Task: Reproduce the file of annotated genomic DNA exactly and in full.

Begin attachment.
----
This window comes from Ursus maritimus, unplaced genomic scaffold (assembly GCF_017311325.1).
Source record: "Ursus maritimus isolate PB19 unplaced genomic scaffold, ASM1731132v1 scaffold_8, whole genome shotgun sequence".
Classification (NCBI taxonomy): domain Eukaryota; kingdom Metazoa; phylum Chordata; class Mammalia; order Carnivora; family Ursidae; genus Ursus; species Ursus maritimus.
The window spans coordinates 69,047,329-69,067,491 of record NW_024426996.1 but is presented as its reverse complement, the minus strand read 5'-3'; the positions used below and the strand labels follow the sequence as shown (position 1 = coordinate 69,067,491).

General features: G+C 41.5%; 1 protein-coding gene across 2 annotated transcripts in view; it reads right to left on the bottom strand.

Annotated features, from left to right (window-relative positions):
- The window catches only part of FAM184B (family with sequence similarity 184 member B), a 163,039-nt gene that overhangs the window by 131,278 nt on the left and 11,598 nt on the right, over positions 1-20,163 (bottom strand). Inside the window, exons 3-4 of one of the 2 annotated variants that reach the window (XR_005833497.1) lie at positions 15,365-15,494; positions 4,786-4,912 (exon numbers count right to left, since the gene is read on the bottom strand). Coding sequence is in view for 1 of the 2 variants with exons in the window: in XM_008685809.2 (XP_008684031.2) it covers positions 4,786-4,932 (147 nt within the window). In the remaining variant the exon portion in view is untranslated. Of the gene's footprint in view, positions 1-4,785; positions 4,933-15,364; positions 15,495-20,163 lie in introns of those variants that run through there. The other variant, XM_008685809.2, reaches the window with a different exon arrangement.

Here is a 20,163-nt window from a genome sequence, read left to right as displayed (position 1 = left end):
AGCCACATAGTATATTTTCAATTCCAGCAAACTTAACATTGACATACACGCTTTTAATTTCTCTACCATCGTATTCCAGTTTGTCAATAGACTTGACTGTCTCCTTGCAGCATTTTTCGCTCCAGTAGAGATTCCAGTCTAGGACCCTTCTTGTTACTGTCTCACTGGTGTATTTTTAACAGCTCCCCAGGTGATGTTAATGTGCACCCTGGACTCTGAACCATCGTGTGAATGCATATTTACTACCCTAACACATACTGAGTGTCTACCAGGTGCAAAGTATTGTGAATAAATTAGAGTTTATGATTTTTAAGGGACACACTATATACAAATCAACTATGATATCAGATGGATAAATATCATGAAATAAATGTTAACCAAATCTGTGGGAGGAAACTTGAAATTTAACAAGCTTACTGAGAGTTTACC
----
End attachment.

This window comes from Ursus maritimus, unplaced genomic scaffold (assembly GCF_017311325.1).
Source record: "Ursus maritimus isolate PB19 unplaced genomic scaffold, ASM1731132v1 scaffold_8, whole genome shotgun sequence".
Classification (NCBI taxonomy): domain Eukaryota; kingdom Metazoa; phylum Chordata; class Mammalia; order Carnivora; family Ursidae; genus Ursus; species Ursus maritimus.
The window spans coordinates 69,047,329-69,067,491 of record NW_024426996.1 but is presented as its reverse complement, the minus strand read 5'-3'; the positions used below and the strand labels follow the sequence as shown (position 1 = coordinate 69,067,491).

General features: G+C 41.5%; 1 protein-coding gene across 2 annotated transcripts in view; it reads right to left on the bottom strand.

Annotated features, from left to right (window-relative positions):
- The window catches only part of FAM184B (family with sequence similarity 184 member B), a 163,039-nt gene that overhangs the window by 131,278 nt on the left and 11,598 nt on the right, over positions 1-20,163 (bottom strand). Inside the window, exons 3-4 of one of the 2 annotated variants that reach the window (XR_005833497.1) lie at positions 15,365-15,494; positions 4,786-4,912 (exon numbers count right to left, since the gene is read on the bottom strand). Coding sequence is in view for 1 of the 2 variants with exons in the window: in XM_008685809.2 (XP_008684031.2) it covers positions 4,786-4,932 (147 nt within the window). In the remaining variant the exon portion in view is untranslated. Of the gene's footprint in view, positions 1-4,785; positions 4,933-15,364; positions 15,495-20,163 lie in introns of those variants that run through there. The other variant, XM_008685809.2, reaches the window with a different exon arrangement.

Here is a 20,163-nt window from a genome sequence, read left to right as displayed (position 1 = left end):
AGCCACATAGTATATTTTCAATTCCAGCAAACTTAACATTGACATACACGCTTTTAATTTCTCTACCATCGTATTCCAGTTTGTCAATAGACTTGACTGTCTCCTTGCAGCATTTTTCGCTCCAGTAGAGATTCCAGTCTAGGACCCTTCTTGTTACTGTCTCACTGGTGTATTTTTAACAGCTCCCCAGGTGATGTTAATGTGCACCCTGGACTCTGAACCATCGTGTGAATGCATATTTACTACCCTAACACATACTGAGTGTCTACCAGGTGCAAAGTATTGTGAATAAATTAGAGTTTATGATTTTTAAGGGACACACTATATACAAATCAACTATGATATCAGATGGATAAATATCATGAAATAAATGTTAACCAAATCTGTGGGAGGAAACTTGAAATTTAACAAGCTTACTGAGAGTTTACC